Educators call the freshman year of high school “Year 9,” and, said Associate Principal Maurice Swinney, who oversees St. Amant High School’s freshman class, it’s a monumental time in the lives of all students.

“Year 9 is one of the most critical in determining success in school, and in life,” Swinney told a roomful of parents who’d just dropped off their incoming freshmen for orientation at the school’s gym.

If students are at risk for dropping out, this is the year they’ll most likely do it. That’s one reason the Freshman Academies were created, he said.

Freshman Academies are a school within the high school, St. Amant Principal Mia Edwards said, and it’s the fifth year they’ve been a part of every high school campus in Ascension Parish Public schools. The academies are a way to ease the often-jarring transition from the well-tended middle school classes to the hectic high school schedule.

“Freshman Academy focuses on their needs — academically, socially, personally,” Swinney said. “Year 9 is not a scary beast. We want every student to belong, and ninth grade is about figuring out what works for each student.”

The academy didn’t exist when Kadee Dupuis came to St. Amant High.

“I just got thrown in when I was a freshman,” said Kadee Dupuis, who graduated from St. Amant in 2006, and now teaches freshman English there. “And I came from Lake (Middle School), which is one of the smaller schools.”

Dupuis organized this year’s freshman orientation, also known as Swampfest, held Friday at the school, at which students got a chance to get their bearings before the pressure of school kicked in.

Dupuis leads the school’s Gator to Gator program, a peer mentoring program that helps normalize the high school transition.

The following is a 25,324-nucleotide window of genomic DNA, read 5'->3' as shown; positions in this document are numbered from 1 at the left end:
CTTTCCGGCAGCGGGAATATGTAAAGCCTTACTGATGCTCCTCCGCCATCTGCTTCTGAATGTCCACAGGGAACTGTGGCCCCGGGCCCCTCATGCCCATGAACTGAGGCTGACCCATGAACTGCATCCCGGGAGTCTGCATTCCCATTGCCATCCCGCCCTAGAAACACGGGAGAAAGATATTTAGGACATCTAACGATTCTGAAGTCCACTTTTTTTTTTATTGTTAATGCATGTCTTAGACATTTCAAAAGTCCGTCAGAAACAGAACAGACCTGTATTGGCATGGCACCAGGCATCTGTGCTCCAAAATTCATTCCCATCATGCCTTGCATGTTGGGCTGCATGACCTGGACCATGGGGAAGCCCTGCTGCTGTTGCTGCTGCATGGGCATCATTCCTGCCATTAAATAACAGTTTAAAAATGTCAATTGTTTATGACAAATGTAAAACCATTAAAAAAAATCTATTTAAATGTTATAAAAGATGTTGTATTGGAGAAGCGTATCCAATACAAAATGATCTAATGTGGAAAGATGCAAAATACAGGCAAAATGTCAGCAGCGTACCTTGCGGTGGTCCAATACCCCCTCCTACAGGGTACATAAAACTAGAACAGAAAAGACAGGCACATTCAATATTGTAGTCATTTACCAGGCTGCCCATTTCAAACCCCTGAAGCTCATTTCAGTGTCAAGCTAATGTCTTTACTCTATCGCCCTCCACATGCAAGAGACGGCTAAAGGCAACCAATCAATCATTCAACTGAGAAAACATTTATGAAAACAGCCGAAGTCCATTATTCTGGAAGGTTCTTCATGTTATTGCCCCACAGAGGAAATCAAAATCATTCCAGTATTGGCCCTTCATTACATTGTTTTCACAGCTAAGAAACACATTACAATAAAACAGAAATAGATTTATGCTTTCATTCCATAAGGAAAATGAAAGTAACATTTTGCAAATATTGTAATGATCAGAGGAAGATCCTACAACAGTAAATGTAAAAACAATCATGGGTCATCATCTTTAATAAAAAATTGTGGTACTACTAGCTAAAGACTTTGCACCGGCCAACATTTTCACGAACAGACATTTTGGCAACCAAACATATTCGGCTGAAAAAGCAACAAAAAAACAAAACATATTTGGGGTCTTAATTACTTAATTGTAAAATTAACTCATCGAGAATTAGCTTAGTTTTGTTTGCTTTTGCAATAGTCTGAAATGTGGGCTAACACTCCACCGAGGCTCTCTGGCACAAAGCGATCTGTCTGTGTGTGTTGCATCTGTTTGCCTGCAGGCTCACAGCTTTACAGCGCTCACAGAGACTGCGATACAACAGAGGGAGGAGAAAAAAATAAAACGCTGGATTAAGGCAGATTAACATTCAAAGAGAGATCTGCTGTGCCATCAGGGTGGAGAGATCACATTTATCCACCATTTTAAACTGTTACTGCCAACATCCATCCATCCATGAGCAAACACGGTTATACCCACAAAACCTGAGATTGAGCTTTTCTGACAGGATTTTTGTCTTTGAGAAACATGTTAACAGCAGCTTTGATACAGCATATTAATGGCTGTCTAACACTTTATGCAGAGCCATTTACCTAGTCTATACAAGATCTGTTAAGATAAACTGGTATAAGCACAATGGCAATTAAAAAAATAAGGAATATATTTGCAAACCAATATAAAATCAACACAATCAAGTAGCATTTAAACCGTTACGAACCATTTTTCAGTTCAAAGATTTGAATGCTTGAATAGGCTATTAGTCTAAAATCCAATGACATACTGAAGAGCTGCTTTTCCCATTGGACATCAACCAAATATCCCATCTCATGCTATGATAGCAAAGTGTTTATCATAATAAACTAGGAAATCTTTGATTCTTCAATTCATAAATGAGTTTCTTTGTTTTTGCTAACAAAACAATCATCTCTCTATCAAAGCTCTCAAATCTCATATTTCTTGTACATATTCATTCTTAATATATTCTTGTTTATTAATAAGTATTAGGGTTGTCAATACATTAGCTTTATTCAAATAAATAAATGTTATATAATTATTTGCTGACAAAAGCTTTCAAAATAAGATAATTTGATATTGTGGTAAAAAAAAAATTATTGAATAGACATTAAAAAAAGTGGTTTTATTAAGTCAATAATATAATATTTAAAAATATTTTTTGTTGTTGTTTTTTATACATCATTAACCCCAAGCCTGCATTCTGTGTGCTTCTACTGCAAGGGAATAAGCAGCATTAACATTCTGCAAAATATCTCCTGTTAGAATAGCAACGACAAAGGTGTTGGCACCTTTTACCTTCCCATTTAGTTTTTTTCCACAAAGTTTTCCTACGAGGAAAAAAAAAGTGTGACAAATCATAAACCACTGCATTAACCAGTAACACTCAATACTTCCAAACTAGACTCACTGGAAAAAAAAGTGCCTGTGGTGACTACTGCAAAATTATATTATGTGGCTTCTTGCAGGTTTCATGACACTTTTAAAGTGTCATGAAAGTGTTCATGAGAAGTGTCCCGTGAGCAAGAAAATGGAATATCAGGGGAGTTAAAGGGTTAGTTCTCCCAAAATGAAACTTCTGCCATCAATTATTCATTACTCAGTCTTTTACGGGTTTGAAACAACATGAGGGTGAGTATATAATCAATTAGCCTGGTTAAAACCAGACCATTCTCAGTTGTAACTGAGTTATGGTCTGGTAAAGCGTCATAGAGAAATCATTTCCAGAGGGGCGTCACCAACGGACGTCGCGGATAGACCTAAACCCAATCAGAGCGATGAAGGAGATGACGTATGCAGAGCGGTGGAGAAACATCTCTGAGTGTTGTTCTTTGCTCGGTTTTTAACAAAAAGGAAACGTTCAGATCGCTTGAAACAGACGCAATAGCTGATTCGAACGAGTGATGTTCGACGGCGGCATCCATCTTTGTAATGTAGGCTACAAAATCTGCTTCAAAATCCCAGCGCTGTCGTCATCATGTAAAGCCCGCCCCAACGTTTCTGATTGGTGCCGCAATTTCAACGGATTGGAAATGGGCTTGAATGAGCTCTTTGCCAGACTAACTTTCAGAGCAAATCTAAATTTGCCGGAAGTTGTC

On Friday, her student mentors — made up of sophomores, juniors and seniors chosen in a highly competitive process — welcomed nervous freshmen to the Gold Dome at St. Amant High School, guiding them under a balloon-covered archway and into their seats in the gym’s bleachers.

After playing a few games as a group, learning some chants and cheers that will come in handy at pep rallies later in the year, the freshmen split up into smaller groups.

Inside the freshman classrooms, the groups played more games to learn each others’ names, and then played still more games to learn a little about each other.

Allen Hernandez led Group 20 in a question and answer exercise. Some questions were more bizarre, like “Would you rather be sucked up by a tornado or swallowed by a blue whale?”

Others — What’s a talent you wish you had? If you could live in another country, which one would you pick, and is there anything you want to change about yourself? — gave the students a chance to let their personalities shine through.

Hernandez and peer mentors Taylor Poche and Jordan Hartman went through the freshman survival guide — called What Every Freshman Should Know.

It included a map, which Hernandez pointed out, has no second floor and no pool. Apparently, Hernandez said, many freshman have fallen prey to this non-existent redirection from their upperclassmen.

“And have you seen how small those lockers are? No one is going to stuff you into a locker, so don’t worry about that,” Hernandez said.

The map did include vital information like the location of the pizza line at lunch.

“Don’t call it the cafetorium,” Hernandez said. “Call it the commons.”

And if your teacher has duty at lunch, that means your class will be first in the lunch line.

Also Gator Gold — the credits students earn to exchange for “the good candy” and the privilege to wear jeans on certain days — are referred to as “tokens” in high school.

“A lot of people have heard you’ll lose all your middle school friends in high school,” Hernandez said.

“You may lose some. People may change, but it’s OK. You will have more people around in high school, and you are more likely to find people who are like you,” he said, which led to another piece of advice from the peer leaders. Make friends, as soon as possible. Don’t mess up your grades your freshman year.

“If you’ve ever heard that if you come to class without a pencil, your teacher won’t give you a pencil,” Hernandez said, don’t believe every scary thing you hear. “Teachers are not mean. They will help you.”

Unless, that is, you get caught using your cellphone in class. That, he said, will get you Saturday detention.